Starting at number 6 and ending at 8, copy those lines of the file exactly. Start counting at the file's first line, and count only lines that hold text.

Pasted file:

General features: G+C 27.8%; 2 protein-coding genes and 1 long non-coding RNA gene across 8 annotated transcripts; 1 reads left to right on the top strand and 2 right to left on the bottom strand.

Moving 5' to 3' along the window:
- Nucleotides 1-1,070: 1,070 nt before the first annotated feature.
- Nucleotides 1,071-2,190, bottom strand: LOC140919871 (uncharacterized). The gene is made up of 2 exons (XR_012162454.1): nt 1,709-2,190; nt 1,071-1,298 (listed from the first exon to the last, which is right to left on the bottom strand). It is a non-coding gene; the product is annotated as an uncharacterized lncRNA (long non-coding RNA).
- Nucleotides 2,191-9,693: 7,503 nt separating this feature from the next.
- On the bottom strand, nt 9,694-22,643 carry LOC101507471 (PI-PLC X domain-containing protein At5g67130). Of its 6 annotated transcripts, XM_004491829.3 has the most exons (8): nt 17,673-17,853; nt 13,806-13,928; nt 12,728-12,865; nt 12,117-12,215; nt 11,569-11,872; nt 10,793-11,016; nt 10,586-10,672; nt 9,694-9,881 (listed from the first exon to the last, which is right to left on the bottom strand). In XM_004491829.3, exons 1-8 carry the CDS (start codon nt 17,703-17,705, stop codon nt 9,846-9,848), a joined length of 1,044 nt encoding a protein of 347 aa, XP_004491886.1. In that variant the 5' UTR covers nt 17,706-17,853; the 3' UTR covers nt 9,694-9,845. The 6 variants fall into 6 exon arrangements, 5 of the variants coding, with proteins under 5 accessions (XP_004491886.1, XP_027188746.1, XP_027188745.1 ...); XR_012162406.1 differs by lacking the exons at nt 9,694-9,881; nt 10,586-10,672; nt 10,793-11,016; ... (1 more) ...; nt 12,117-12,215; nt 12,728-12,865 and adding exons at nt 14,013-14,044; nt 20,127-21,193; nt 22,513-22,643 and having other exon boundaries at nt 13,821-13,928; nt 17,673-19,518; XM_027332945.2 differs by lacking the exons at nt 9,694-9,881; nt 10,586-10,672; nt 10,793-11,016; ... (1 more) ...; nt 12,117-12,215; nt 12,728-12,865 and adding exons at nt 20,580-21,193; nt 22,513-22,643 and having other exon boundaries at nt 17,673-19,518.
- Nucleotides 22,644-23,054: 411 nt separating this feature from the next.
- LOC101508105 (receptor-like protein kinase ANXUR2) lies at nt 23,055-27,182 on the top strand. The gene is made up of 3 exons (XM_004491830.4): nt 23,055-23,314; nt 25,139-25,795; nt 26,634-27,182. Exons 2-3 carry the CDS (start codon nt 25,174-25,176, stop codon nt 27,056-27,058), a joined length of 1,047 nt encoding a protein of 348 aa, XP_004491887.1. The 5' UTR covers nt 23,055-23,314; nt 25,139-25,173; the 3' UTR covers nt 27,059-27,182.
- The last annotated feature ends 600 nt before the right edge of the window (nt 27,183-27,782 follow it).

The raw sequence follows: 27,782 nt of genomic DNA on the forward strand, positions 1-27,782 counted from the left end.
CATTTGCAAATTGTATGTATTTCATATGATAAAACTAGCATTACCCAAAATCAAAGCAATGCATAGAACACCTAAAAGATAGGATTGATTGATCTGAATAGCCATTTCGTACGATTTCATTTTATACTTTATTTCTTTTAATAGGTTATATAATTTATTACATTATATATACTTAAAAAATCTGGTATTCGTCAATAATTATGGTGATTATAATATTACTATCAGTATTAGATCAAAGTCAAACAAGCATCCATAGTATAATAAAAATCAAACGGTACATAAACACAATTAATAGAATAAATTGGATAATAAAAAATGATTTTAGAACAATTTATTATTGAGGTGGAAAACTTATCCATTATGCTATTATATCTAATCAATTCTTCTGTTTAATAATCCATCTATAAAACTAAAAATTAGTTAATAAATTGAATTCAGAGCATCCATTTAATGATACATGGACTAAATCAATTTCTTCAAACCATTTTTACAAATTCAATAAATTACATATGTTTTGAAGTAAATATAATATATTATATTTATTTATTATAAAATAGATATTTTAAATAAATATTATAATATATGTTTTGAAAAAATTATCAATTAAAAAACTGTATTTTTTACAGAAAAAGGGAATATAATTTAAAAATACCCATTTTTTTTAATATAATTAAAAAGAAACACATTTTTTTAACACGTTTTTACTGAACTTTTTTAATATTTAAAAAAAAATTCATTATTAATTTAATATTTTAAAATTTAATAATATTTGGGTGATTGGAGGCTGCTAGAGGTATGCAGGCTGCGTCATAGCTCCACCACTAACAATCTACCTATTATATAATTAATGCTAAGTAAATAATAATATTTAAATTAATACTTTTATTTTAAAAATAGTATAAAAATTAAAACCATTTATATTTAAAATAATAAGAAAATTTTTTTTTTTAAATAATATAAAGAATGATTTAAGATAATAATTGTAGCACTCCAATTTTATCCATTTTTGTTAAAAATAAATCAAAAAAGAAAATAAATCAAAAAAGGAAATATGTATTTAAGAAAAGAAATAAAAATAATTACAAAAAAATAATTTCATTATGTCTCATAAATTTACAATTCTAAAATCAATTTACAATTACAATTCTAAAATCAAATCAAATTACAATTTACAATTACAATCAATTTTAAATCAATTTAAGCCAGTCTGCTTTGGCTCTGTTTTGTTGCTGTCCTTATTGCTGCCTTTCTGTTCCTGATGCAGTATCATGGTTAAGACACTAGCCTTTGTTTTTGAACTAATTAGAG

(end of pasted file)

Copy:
- On the bottom strand, nt 9,694-22,643 carry LOC101507471 (PI-PLC X domain-containing protein At5g67130). Of its 6 annotated transcripts, XM_004491829.3 has the most exons (8): nt 17,673-17,853; nt 13,806-13,928; nt 12,728-12,865; nt 12,117-12,215; nt 11,569-11,872; nt 10,793-11,016; nt 10,586-10,672; nt 9,694-9,881 (listed from the first exon to the last, which is right to left on the bottom strand). In XM_004491829.3, exons 1-8 carry the CDS (start codon nt 17,703-17,705, stop codon nt 9,846-9,848), a joined length of 1,044 nt encoding a protein of 347 aa, XP_004491886.1. In that variant the 5' UTR covers nt 17,706-17,853; the 3' UTR covers nt 9,694-9,845. The 6 variants fall into 6 exon arrangements, 5 of the variants coding, with proteins under 5 accessions (XP_004491886.1, XP_027188746.1, XP_027188745.1 ...); XR_012162406.1 differs by lacking the exons at nt 9,694-9,881; nt 10,586-10,672; nt 10,793-11,016; ... (1 more) ...; nt 12,117-12,215; nt 12,728-12,865 and adding exons at nt 14,013-14,044; nt 20,127-21,193; nt 22,513-22,643 and having other exon boundaries at nt 13,821-13,928; nt 17,673-19,518; XM_027332945.2 differs by lacking the exons at nt 9,694-9,881; nt 10,586-10,672; nt 10,793-11,016; ... (1 more) ...; nt 12,117-12,215; nt 12,728-12,865 and adding exons at nt 20,580-21,193; nt 22,513-22,643 and having other exon boundaries at nt 17,673-19,518.
- Nucleotides 22,644-23,054: 411 nt separating this feature from the next.
- LOC101508105 (receptor-like protein kinase ANXUR2) lies at nt 23,055-27,182 on the top strand. The gene is made up of 3 exons (XM_004491830.4): nt 23,055-23,314; nt 25,139-25,795; nt 26,634-27,182. Exons 2-3 carry the CDS (start codon nt 25,174-25,176, stop codon nt 27,056-27,058), a joined length of 1,047 nt encoding a protein of 348 aa, XP_004491887.1. The 5' UTR covers nt 23,055-23,314; nt 25,139-25,173; the 3' UTR covers nt 27,059-27,182.